After twenty years of stability under Mr. Kelsey, a period of transition inevitably began. Two priests, the Rev. J. Dean Foley and the Rev. John P. Bingham, and two priests-in-charge, the Rev. Esmond Ferris and the Rev. John Yoder led the parish for the next nine years. Changing patterns in church attendance nationally were reflected in decreased attendance at St. Luke’s. It was a difficult time of readjustment for the parish; old familiar forms of worship were replaced by new trial services at the same time that changing spiritual leadership brought about a sense of impermanence.
This period of transition ended in 1979 with the calling of the Rev. Everett D. Simson, formerly Dean of St. Paul’s Cathedral in Los Angeles, With a firm commitment to a parish ministry, Mr. Simson was able to reassure a congregation needing a sense of permanence and continuity. This confidence was borne out by the successful 1981 campaign to raise funds for the renovation of the church sanctuary, which had not been modified structurally since its dedication in 1926. The services of John Andre Gougeon, an innovative church architect, were retained for the project. Sensitive to the character of the original architecture, Mr. Gougeon was able to provide the church with a design that responded to the needs of contemporary liturgy and worship and at the same time enhanced and complemented the original architecture of the building. The renovated sanctuary was rededicated by Bishop Rusack of the Diocese of Los Angeles on October 17, 1982, in a ceremony as joyous as the original dedication fifty six years earlier.
In June of 1983 a memorial to Agnes Sanford, author, and internationally known spiritual leader, was dedicated. Mrs. Sanford was a long time resident of Monrovia and a member of St. Luke’s Parish. The north transept of the church was modified to permit the addition of an enclosed garden and fountain in tribute to her memory.
In 1985, as the seventh anniversary of his installation as rector of St. Luke’s approached, Mr. Simson requested a sabbatical so that he and his wife, Mimi, could participate in a study tour of the Holy Land. During the time the Simsons were gone, St. Luke’s was served by a delightful English priest from Liverpool, the Rev. Peter Cavanagh. Mr. Cavanagh established many warm relationships during his stay, and his time at St. Luke’s was to have wonderful consequences for the choir.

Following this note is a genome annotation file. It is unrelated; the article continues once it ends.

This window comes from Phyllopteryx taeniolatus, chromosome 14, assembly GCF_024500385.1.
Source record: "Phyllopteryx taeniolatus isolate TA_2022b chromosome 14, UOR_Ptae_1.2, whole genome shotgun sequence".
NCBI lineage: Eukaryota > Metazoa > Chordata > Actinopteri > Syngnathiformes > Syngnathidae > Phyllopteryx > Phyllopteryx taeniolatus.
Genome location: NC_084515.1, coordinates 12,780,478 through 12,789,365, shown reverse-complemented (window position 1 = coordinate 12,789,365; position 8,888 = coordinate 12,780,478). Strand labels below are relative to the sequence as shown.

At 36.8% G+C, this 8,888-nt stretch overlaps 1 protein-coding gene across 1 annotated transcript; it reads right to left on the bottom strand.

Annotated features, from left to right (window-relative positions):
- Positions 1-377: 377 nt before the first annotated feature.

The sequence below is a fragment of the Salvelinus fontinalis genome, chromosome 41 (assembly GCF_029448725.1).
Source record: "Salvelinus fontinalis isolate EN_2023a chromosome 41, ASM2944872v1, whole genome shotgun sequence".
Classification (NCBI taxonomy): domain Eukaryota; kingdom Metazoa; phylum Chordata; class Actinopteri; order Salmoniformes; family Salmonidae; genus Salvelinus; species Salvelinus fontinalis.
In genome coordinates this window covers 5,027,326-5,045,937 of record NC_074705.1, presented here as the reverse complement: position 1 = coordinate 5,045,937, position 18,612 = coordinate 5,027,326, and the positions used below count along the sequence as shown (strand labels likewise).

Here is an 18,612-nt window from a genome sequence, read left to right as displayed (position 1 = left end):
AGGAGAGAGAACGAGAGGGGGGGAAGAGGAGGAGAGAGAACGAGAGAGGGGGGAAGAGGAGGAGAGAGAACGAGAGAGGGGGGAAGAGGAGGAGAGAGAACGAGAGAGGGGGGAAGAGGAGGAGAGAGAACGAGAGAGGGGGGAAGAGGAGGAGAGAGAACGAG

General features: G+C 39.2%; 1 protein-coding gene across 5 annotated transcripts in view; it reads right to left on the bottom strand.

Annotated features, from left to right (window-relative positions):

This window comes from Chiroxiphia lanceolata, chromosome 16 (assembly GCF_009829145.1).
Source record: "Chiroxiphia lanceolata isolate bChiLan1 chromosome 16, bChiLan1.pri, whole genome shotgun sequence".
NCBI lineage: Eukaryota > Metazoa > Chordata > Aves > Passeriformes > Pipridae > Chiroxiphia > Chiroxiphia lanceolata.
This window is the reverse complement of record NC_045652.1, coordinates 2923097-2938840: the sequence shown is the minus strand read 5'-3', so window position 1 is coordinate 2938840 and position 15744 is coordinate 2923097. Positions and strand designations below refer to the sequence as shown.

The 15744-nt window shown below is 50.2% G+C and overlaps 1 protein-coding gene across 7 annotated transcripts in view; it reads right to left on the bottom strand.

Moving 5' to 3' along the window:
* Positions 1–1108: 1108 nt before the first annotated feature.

No mention of St. Luke’s choir would be complete without also mentioning the music support group established by Dr. Wunsch, the Friends of Music. Founded in the mid-1980s, the purpose of the group was to attract funding that would enable the music program at St. Luke’s to present concerts as well as special services throughout the church year not funded by the regular church budget. The Friends have also supported the music program by hosting wonderful receptions following the concerts and special services. Their support continues to greatly enrich the life of the parish to this day.
The year 1986 was also full of milestones. In July, Bishop Rusack died suddenly and was buried from St. John’s, Los Angeles. The following month Gladys Krenz, a member of St. Luke’s for some fifty years, died. In September, our familiar parish newsletter, “Soundings”, began publication under the editorship of Ray Seldomridge. And to round out the year, Kay Bruwelheide, who served the parish as secretary for many years, retired in December.
In May of 1986 the beautiful wood carving that serves as the focal point of the chapel, “The Ascending Christ”, was dedicated by Bishop John Krumm. The carving was created by Dr. James Bowers, a long-time member of the parish who turned to wood carving after he retired from the practice of dentistry. Also in May was the dedication of the Memorial Garden, an area set aside as a final resting place for those wishing to have their ashes interred in a church setting.
The following year, 1987, St. Luke’s organist/choirmaster, Dr. William Wunsch, requested a sabbatical so that he could study the music and liturgy of the Anglican Church on-site in England. His base of operation in England was in Liverpool with Mr. Cavanagh, and he spent much of his time studying at the Liverpool Cathedral. Out of this association came the idea of a St. Luke’s Choir tour of England. The idea was enthusiastically received upon Mr. Wunsch’s return, and fund-raising activities and planning began immediately. The goal was for a two-week visit during the summer of 1988.
On July 14, 1988, an excited choir and director realized the fruits of their labors as they left Los Angeles bound for London. For nearly three weeks the choir was privileged to visit our Anglican roots and sing in chapels, cathedrals, and parish churches in Cambridge, Wells, York, Leeds, Liverpool, and St. Alban’s while the regular choirs in those locations were on their summer holiday. It was a most memorable experience for everyone who participated.